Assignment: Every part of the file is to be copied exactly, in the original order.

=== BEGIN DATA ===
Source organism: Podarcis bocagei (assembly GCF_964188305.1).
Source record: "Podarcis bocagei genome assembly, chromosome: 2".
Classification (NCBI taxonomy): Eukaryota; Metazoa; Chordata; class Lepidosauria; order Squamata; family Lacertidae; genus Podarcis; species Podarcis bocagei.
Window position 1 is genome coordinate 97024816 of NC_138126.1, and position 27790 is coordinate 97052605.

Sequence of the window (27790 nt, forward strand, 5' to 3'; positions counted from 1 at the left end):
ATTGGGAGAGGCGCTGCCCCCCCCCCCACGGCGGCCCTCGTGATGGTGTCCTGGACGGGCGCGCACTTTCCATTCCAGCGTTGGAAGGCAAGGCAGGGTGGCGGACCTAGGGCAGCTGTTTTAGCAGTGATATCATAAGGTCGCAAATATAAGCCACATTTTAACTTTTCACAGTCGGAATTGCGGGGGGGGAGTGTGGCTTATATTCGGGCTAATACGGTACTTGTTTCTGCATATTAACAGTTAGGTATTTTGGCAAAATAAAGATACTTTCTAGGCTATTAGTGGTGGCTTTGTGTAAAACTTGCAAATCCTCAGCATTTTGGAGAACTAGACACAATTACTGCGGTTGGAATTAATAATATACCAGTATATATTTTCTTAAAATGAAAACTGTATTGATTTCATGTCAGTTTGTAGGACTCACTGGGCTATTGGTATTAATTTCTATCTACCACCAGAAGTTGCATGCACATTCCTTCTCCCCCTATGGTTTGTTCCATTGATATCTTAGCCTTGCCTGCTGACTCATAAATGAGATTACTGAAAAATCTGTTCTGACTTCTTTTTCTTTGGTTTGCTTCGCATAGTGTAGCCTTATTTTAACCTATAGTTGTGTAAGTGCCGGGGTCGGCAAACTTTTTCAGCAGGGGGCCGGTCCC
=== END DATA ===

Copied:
Source organism: Podarcis bocagei (assembly GCF_964188305.1).
Source record: "Podarcis bocagei genome assembly, chromosome: 2".
Classification (NCBI taxonomy): Eukaryota; Metazoa; Chordata; class Lepidosauria; order Squamata; family Lacertidae; genus Podarcis; species Podarcis bocagei.
Window position 1 is genome coordinate 97024816 of NC_138126.1, and position 27790 is coordinate 97052605.

Sequence of the window (27790 nt, forward strand, 5' to 3'; positions counted from 1 at the left end):
ATTGGGAGAGGCGCTGCCCCCCCCCCCACGGCGGCCCTCGTGATGGTGTCCTGGACGGGCGCGCACTTTCCATTCCAGCGTTGGAAGGCAAGGCAGGGTGGCGGACCTAGGGCAGCTGTTTTAGCAGTGATATCATAAGGTCGCAAATATAAGCCACATTTTAACTTTTCACAGTCGGAATTGCGGGGGGGGAGTGTGGCTTATATTCGGGCTAATACGGTACTTGTTTCTGCATATTAACAGTTAGGTATTTTGGCAAAATAAAGATACTTTCTAGGCTATTAGTGGTGGCTTTGTGTAAAACTTGCAAATCCTCAGCATTTTGGAGAACTAGACACAATTACTGCGGTTGGAATTAATAATATACCAGTATATATTTTCTTAAAATGAAAACTGTATTGATTTCATGTCAGTTTGTAGGACTCACTGGGCTATTGGTATTAATTTCTATCTACCACCAGAAGTTGCATGCACATTCCTTCTCCCCCTATGGTTTGTTCCATTGATATCTTAGCCTTGCCTGCTGACTCATAAATGAGATTACTGAAAAATCTGTTCTGACTTCTTTTTCTTTGGTTTGCTTCGCATAGTGTAGCCTTATTTTAACCTATAGTTGTGTAAGTGCCGGGGTCGGCAAACTTTTTCAGCAGGGGGCCGGTCCC